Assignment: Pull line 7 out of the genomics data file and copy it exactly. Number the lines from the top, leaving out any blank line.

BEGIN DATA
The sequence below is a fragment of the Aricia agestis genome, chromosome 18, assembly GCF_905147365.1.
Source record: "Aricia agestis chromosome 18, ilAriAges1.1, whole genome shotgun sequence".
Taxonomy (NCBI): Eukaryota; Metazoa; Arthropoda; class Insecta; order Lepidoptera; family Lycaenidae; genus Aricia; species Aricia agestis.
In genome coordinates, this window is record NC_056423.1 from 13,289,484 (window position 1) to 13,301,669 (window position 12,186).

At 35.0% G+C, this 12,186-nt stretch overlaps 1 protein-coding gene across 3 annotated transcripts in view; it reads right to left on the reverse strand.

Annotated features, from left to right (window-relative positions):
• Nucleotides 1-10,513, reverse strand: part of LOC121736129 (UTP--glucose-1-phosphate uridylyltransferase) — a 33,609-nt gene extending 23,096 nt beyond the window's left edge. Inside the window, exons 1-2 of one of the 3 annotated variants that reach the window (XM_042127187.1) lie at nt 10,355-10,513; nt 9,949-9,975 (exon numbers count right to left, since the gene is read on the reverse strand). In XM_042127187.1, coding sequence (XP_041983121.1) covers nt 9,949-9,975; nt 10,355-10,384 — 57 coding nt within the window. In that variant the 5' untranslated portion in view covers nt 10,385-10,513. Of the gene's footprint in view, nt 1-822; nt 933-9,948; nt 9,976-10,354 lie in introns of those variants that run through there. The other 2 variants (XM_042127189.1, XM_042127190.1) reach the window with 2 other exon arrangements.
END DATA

• Nucleotides 1-10,513, reverse strand: part of LOC121736129 (UTP--glucose-1-phosphate uridylyltransferase) — a 33,609-nt gene extending 23,096 nt beyond the window's left edge. Inside the window, exons 1-2 of one of the 3 annotated variants that reach the window (XM_042127187.1) lie at nt 10,355-10,513; nt 9,949-9,975 (exon numbers count right to left, since the gene is read on the reverse strand). In XM_042127187.1, coding sequence (XP_041983121.1) covers nt 9,949-9,975; nt 10,355-10,384 — 57 coding nt within the window. In that variant the 5' untranslated portion in view covers nt 10,385-10,513. Of the gene's footprint in view, nt 1-822; nt 933-9,948; nt 9,976-10,354 lie in introns of those variants that run through there. The other 2 variants (XM_042127189.1, XM_042127190.1) reach the window with 2 other exon arrangements.